Christmas decorations are already out in full force and the season of spending is upon us. You have a choice to make. You can be prepared, remain calm, stay within your budget and have a happy holiday, or you can become a raving lunatic, throw your money away on thoughtless gifts and end up broke, resolving to finally get out of debt next year.
I choose to stay sane. Here’s how:
DECIDE HOW MUCH TO SPEND
I don’t know why planning things out has such a bad rap. I can’t tell you how many of my friends roll their eyes when I talk about how important it is to write things down! It’s not hard, doesn’t take much time and in the long run can save you tons of grief.
All you have to do is set a budget for how much you want to spend on gifts and other holiday expenditures like food, alcohol, decorations and gift wrap. Then, assign each person and category with a dollar amount. Make sure you get it down on paper or print it out. Put that piece of paper in your wallet, purse or briefcase and do not go shopping without it. The key is to stick to what you’ve budgeted.
ASK WHAT PEOPLE WANT
Do you know what the people on your list want to receive? Is it within your budget? If so, you are lucky. If not, ask them what they’d like to have and tell them how much you have to spend.
Some people think this approach is tacky. There is something to be said for being able to pick out a thoughtful gift you can afford that the recipient is not expecting and will absolutely love. But, when that doesn’t happen, why waste time and money and risk giving an unwanted gift that will end up at Goodwill?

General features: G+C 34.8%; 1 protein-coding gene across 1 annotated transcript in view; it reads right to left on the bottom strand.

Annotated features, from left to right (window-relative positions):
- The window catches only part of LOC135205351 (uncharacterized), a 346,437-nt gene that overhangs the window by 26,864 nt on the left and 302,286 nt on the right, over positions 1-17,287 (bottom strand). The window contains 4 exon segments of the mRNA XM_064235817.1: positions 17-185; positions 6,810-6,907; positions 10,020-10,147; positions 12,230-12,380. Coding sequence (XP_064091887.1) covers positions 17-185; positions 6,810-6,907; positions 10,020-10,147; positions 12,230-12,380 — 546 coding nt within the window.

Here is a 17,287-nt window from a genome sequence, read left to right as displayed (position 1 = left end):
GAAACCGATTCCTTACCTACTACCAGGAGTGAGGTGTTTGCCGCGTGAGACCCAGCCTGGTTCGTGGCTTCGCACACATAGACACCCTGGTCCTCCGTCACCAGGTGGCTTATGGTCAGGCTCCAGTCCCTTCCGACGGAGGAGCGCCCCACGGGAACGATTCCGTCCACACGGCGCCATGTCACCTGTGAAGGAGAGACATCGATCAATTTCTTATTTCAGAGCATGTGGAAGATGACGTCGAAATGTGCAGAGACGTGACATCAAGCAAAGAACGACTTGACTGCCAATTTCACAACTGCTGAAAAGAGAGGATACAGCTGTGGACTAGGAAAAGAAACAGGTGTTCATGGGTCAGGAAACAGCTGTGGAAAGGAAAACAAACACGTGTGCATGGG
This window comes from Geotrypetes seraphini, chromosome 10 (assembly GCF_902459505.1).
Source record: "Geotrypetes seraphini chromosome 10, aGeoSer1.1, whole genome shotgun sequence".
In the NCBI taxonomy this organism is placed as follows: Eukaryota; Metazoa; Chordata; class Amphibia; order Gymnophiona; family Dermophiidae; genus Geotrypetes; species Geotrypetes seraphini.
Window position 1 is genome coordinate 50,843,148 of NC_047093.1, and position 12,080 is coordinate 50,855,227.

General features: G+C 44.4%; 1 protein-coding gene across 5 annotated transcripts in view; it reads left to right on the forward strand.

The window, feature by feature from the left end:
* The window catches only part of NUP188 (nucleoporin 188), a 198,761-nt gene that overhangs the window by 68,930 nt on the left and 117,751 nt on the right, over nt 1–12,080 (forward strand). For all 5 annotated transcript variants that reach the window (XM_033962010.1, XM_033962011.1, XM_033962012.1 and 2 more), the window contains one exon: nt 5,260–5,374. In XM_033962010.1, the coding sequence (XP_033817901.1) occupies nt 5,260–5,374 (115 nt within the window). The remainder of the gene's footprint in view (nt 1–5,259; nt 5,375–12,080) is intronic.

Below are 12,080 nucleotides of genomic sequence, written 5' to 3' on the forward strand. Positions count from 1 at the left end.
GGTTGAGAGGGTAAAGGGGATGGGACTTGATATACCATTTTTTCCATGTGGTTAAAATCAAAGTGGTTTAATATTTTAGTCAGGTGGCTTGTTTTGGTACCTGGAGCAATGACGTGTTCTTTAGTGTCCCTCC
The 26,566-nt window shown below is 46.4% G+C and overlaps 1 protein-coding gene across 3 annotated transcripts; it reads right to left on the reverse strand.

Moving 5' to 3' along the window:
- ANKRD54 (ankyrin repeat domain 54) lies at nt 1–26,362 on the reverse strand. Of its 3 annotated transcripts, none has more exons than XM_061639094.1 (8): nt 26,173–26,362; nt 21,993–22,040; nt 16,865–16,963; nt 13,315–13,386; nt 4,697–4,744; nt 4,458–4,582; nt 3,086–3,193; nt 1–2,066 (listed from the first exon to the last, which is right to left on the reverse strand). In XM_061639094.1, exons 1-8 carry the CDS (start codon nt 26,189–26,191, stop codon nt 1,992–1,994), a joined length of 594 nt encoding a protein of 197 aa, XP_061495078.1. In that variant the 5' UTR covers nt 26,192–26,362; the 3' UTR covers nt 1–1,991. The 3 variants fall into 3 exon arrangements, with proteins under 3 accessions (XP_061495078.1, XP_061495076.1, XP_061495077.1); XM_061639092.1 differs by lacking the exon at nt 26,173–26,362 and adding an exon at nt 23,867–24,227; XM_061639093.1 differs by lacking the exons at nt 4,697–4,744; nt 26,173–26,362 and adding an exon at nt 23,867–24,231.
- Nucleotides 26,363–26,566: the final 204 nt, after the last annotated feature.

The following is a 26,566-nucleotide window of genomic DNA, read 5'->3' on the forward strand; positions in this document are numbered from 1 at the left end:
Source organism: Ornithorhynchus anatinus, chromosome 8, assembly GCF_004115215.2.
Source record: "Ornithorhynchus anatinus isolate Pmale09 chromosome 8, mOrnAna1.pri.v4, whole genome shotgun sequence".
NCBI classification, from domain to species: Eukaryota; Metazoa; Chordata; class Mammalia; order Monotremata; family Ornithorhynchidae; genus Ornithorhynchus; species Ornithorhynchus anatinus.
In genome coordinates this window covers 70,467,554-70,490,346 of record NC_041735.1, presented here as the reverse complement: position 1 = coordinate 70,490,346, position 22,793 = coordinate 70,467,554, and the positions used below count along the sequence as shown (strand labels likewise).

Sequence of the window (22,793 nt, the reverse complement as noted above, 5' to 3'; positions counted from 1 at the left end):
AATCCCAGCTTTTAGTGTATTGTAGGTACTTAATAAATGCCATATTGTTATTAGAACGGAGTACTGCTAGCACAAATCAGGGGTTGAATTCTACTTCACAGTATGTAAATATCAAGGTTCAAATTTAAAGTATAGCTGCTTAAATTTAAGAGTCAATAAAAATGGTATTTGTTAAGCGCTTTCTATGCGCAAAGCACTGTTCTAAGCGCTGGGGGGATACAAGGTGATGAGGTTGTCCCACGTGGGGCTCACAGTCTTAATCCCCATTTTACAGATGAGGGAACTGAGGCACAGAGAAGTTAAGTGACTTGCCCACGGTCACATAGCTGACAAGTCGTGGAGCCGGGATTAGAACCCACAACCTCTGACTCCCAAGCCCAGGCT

I am willing to bet than many people you know would be thrilled to be asked what they want. There are plenty of inexpensive ways to make someone happy that you may have never thought of. For example, I love a certain brand of wool sock, but each pair is around $12. I find it hard to spend that much money on socks, but as far as a gift goes, that’s a bargain.
I’ve found that most retailers offer friends and family deals in November. So, each year I wait for my email from Origins, offering 25% off my entire order and free shipping. They usually run this deal again in May, before Mother’s Day. I also have a friend who gives me an Eddie Bauer discount the week before Thanksgiving. I’m sure whichever major retailer you like to buy from runs similar deals.
I’m one of those annoying people who shops for Christmas presents year-round and stocks them in my closet. My number one reason for doing this that I absolutely HATE to shop on a deadline. So, if I come across a good sale in April or find something perfect for my mom in February, I go ahead and buy it then.
Note: I do not stock up on random gifts, just to have them on hand for when I’m invited over somewhere. It’s easy enough to pick up a reasonable bottle of wine, which will probably be more appreciated than another scented candle or body lotion.
Believe it or not, anyone can be creative. You don’t need to know how to paint or draw or knit or weld to make something special. Take things you already have and turn them into something new. Compile your recipes into a family cookbook, burn a mix CD or turn your photos into an album. There are resources on the web to help you create just about anything.
Here are a few of my favorites:
Of course, you’ll need to give yourself time to do anything crafty, but something as simple as framing a favorite photo can be done on short notice.
KEEP THINGS IN PERSPECTIVE
Remind yourself every day why the holidays are special. The answer isn’t stuff. If you forget to pick up a present for someone, it’s ok. Give them a hug instead and tell them how much they mean to you. Most people aren’t expecting to be blown away with expensive gifts, so don’t sweat it if you can’t afford to give your wife that Lexus with the big bow on it.
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